The idea that an employer might someday claim that my contacts belonged to them was more than a little unsettling. Now, a court in England has issued an order that requires an employee who resigned to start his own consulting business to turn over all of his LinkedIn contacts to his former employer – along with receipts and contracts proving that none of them became clients of his new firm.

That clarifies one legal issue in the UK at least: the contacts on your LinkedIn profile are more likely to belong to your employer than they are to you if those contacts are customers, employees, or vendors you did business with in your job.

This clearly indicates that the ownership of LinkedIn contacts do not necessarily favour the employee when they leave their employer and it is something they must seriously consider if they are planning to move.

If you are in any way involved in social marketing, you may want to pay particular attention to this excerpt from the same article:

Marketing employees who manage corporate social media sites and accounts during their employment may find that their social media accounts are especially vulnerable according to employment attorney Donna Ballman. Ms. Ballman wrote recently that employers may have a claim regardless of what documents you signed.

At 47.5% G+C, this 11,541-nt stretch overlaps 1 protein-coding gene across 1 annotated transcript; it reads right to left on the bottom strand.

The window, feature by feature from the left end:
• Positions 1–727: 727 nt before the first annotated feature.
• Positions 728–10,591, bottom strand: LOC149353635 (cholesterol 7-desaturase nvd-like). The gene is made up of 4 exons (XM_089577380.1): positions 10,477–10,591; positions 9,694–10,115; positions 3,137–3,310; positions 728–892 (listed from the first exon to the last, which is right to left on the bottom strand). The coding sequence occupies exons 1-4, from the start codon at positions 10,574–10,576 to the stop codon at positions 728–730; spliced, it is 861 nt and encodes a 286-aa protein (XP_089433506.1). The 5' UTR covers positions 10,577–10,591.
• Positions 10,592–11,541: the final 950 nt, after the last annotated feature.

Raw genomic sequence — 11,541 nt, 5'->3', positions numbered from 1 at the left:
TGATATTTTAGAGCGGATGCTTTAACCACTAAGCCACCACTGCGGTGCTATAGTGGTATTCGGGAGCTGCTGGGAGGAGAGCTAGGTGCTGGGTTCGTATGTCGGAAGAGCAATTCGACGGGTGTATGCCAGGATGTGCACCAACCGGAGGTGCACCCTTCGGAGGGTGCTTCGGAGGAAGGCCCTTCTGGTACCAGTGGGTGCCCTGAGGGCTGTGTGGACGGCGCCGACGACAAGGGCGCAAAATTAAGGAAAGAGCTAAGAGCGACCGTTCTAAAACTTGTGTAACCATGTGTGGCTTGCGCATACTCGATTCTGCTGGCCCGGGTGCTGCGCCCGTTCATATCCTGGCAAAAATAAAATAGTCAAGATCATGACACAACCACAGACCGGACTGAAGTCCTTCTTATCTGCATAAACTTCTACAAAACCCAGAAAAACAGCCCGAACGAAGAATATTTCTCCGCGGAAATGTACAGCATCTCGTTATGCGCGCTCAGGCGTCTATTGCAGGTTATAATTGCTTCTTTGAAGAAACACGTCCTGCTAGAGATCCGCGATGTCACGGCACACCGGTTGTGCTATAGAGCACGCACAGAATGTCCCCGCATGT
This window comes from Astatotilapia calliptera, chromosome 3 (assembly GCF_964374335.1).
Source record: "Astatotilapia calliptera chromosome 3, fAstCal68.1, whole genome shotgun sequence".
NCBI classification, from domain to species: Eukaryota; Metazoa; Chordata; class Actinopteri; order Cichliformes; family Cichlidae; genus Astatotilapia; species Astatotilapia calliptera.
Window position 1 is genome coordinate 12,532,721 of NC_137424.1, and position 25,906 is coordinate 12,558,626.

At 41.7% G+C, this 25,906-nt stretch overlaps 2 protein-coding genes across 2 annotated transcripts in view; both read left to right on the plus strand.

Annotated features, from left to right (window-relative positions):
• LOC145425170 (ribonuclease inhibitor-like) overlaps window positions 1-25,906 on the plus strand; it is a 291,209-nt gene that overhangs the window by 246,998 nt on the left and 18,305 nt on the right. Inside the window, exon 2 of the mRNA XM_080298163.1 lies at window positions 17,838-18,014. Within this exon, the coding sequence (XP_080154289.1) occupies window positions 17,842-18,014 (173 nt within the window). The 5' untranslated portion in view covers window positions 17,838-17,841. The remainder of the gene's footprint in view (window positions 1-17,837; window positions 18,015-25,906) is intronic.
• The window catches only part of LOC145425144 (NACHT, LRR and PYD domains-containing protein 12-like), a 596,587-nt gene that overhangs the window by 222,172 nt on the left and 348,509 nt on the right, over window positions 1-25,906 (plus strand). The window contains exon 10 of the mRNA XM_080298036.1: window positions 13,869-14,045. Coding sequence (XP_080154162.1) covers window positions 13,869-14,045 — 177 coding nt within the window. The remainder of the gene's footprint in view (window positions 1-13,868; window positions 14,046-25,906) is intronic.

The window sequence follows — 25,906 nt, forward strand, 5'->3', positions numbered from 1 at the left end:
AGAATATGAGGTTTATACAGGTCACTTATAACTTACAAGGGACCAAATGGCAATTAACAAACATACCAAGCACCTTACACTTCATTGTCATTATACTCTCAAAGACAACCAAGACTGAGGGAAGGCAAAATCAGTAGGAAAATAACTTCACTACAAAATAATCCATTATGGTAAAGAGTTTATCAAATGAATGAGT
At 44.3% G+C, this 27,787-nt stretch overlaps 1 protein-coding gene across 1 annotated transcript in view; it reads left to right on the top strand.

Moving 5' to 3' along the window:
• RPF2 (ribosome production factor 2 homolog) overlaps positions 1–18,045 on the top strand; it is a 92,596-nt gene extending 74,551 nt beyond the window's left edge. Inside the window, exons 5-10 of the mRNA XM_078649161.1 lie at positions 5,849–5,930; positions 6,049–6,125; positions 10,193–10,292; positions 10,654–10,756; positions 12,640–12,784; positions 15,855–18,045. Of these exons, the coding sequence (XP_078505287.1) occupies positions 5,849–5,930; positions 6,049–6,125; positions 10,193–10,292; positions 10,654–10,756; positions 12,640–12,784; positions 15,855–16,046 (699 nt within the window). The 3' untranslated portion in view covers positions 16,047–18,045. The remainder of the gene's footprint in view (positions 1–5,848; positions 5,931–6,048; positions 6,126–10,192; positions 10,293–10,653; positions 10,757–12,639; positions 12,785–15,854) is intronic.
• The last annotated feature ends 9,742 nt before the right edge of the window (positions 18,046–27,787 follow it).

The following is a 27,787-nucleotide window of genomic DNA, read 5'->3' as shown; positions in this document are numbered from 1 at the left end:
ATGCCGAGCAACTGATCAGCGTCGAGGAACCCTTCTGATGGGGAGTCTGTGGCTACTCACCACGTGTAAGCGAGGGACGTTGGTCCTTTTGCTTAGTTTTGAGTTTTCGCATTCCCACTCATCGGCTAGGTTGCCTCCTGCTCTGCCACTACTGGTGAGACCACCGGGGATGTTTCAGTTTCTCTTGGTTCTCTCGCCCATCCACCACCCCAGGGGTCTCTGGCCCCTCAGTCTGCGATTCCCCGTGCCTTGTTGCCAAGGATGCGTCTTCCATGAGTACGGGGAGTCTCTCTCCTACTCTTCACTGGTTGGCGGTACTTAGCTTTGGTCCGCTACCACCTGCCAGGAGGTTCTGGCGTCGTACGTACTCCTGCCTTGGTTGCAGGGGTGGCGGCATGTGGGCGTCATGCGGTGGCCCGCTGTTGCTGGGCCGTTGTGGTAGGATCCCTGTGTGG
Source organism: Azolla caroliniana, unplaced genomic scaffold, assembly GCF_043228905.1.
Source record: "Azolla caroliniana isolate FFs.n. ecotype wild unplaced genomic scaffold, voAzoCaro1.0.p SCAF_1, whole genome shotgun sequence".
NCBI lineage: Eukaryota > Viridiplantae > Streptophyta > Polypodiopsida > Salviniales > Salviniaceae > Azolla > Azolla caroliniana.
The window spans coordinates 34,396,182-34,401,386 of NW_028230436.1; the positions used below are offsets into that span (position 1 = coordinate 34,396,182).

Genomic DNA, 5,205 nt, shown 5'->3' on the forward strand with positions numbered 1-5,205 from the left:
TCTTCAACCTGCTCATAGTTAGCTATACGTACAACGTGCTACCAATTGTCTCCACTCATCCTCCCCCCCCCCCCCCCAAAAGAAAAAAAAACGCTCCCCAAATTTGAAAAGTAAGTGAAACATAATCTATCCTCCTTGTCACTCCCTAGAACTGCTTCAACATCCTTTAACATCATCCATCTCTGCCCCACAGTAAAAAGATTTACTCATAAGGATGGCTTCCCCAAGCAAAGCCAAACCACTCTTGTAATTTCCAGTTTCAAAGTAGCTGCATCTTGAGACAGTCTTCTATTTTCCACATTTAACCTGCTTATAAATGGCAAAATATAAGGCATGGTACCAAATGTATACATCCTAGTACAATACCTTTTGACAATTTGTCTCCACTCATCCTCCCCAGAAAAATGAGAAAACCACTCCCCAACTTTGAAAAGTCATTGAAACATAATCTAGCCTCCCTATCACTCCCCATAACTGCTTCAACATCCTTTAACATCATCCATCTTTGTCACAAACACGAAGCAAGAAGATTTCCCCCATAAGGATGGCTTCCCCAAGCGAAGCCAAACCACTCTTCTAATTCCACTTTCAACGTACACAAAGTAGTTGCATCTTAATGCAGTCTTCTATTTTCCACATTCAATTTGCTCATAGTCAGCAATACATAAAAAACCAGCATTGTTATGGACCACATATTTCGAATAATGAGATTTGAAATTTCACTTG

“If you were hired to be the company blogger, to create a Twitter account and tweet for the company, to develop the corporate media presence, the work you did while you were employed and those social media accounts you got for the company likely belong to the employer. An exception is probably LinkedIn. They don’t allow profiles for companies – only individuals. Your LinkedIn profile is probably yours, even if the company told you to create it while on the job. Just don’t run afoul of your nonsolicitation or noncompete agreement,” she says.